Concrete Jungle

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Table of Contents (hide)

  1.   1.  Description
  2.   2.  Subterritories
    1.   2.1  Skeletal Sanctuary
  3.   3.  Landmarks
    1.   3.1  St. Paul's Episcopal
    2.   3.2  Séduisez le Parc
  4.   4.  Islands
    1.   4.1  Isle Madam
Credit esm723@Flickr


Region Eastern Realms
Subterritories Skeletal Sanctuary
Major Waterways Atlantic Ocean
Size ?? sq km / ?? sq mi


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1.  Description

The city did not burn as well as the surrounding forests; nevertheless, char marks and other evidence of fire can be seen clearly in the old city of Sydney. Unlike other human areas, there is very little left to scavenge from this area. Only the raw materials -- the brick and metal of the buildings -- remain. Glass windows melted or shattered from the heat, leaving the city desolate and hollowed. Even the plant life seems to avoid the center of the city; while the old suburbs have begun to show signs of sprouting to forest, downtown remains barren and lifeless.

2.  Subterritories

2.1  Skeletal Sanctuary

The Skeletal Sanctuary is all that remains of the once-beautiful suburbs of the city. The streets became rivers of fire in 2008, and bear the marks to prove it. Instead of straight, well-defined streets, most of the roads here melted and overflowed their borders, reforming and hardening back into solid asphalt when the fire retreated. There is not a house among these streets that wasn't touched by fire. In some places, where wooden construction was commonplace, the fire wrought total destruction. Only stone foundations remain, row after row of them lining the melted asphalt streets. In other areas, where brick construction prevailed, the houses fared better — they still stand, though insides and roofs were most commonly gutted by flame.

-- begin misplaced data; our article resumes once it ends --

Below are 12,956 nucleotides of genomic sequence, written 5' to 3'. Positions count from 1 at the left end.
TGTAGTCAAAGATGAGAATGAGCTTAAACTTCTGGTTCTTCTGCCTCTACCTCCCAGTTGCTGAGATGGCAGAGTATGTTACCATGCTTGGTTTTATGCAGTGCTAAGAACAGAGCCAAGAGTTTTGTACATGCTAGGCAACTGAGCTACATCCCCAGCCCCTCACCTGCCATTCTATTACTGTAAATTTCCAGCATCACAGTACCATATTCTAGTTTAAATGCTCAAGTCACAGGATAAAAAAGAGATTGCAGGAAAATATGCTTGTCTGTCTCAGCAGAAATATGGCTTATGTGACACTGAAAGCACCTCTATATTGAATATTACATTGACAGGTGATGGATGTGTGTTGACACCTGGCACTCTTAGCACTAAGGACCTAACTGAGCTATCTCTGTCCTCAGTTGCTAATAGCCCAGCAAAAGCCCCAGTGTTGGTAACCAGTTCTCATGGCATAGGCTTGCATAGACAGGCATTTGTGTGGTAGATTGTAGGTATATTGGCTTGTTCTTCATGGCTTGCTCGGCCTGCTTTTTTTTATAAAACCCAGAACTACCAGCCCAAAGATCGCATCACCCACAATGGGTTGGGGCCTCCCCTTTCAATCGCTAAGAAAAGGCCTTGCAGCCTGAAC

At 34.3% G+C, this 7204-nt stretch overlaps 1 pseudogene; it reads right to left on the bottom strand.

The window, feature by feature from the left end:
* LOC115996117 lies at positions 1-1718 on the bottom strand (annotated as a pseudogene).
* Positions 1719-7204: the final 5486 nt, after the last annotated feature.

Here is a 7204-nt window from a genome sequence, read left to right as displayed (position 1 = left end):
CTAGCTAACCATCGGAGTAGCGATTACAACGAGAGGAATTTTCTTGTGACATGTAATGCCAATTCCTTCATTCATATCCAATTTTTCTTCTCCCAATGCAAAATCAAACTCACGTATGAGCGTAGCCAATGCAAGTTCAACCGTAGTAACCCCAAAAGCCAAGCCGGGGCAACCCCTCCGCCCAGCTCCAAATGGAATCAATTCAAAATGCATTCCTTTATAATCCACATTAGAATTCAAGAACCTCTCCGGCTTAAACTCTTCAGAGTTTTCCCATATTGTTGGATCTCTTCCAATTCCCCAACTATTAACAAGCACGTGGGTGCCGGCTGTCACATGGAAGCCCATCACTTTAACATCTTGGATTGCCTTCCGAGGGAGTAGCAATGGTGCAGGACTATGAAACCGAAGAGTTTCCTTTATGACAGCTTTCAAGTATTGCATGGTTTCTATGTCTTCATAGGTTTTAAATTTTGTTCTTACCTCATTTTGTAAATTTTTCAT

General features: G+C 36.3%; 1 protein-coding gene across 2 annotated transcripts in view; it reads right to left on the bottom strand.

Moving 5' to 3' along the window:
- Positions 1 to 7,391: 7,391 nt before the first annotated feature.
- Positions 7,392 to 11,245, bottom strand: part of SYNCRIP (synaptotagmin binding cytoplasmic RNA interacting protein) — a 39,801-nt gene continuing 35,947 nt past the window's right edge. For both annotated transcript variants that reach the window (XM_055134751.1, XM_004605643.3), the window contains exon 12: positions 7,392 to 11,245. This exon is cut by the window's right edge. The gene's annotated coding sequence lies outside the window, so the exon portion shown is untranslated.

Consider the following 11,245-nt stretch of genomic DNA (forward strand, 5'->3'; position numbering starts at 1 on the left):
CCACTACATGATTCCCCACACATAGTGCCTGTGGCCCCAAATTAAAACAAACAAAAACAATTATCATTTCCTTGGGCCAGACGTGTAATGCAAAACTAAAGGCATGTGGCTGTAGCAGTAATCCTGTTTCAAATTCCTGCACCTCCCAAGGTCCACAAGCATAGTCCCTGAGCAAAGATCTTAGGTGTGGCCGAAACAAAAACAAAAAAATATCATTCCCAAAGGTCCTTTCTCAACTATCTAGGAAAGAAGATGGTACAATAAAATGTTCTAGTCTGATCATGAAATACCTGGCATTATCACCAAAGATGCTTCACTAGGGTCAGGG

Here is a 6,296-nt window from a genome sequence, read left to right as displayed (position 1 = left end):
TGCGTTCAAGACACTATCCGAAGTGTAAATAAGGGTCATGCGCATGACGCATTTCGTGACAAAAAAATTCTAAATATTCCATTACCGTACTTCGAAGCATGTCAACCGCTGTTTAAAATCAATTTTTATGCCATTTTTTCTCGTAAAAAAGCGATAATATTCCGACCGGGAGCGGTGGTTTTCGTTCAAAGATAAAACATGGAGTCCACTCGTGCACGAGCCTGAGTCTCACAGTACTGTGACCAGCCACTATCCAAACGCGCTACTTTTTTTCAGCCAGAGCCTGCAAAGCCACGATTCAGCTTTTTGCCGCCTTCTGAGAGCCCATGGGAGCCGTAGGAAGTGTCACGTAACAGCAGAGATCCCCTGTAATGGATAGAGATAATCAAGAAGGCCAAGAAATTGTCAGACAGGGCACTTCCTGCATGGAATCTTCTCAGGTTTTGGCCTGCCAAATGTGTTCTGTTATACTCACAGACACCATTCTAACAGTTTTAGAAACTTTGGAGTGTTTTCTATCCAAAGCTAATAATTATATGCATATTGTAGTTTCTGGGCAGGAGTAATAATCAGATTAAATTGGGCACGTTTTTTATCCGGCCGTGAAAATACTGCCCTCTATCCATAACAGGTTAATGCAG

While the city and its surrounding sprawl were obliterated by the fire, the suburban areas around the city have clearly fared better since. While wild greenery is not seen in the Sanctuary, small shrubs, skinny saplings, and even patchy grass grows here. Most structures have collapsed to their concrete foundations, though here and there, brick and stone fireplaces, chimneys, hearths, and the occasional wooden frames still remain. These eerie, skeletal remnants give the territory its name.

3.  Landmarks

3.1  St. Paul's Episcopal

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The St. Paul's Episcopal church was one of the largest in the city, though located on the city's outermost edge. Most of it was burnt out -- all wooden parts were destroyed. The stone structure still stands, however -- it alone survived the absolute destruction in this part of the area. The wooden and timber houses surrounding the church succumbed entirely to the 2007 fires. An expansive graveyard surrounds the rear of the church. Some of the fire-blacked graves even still stand. Others fell or cracked with the heat of the flames. The graveyard's soil is therefore exceptionally stony. The church stands alone, wide graveyard and wider fire-blasted neighborhood leveled all around it.

In 20017, squatters were evicted by Infernian coyotes after a few encounters, and is now occupied and used as a place of prayer and a rest-point from travelling to and fro.

3.2  Séduisez le Parc

The Séduisez le Parc area was a amusement park before the fire. Now, it is a pile of rubble. Much of the park was damaged by fire -- and although the flames were not hot enough to melt metal, they wrought destruction all the same when the rides and attractions collapsed. The ground here is strewn with blotches of vivid color -- red, blue, purple, and pink "pools" are everywhere. These blotches, the only remnants of large plastic portions of rides and games stalls, prizes and trinkets -- melted with the fire.

4.  Islands

4.1  Isle Madam

This tiny island sits in the southerly St. Ann's Bay, to the south of the Concrete Jungle. Formerly home to almost 5,000 humans, the island's tiny rural communities sit in quiet abandonment on the small Atlantic island. They are, however, intact and untouched from the fire that swept through the mainlands area. The harshness of the area has led to a fair amount of degradation -- sand dunes now sweep cover the entirety of the southern half of the island. Halves of houses, their first stories already sand-filled, peek up out of these dunes.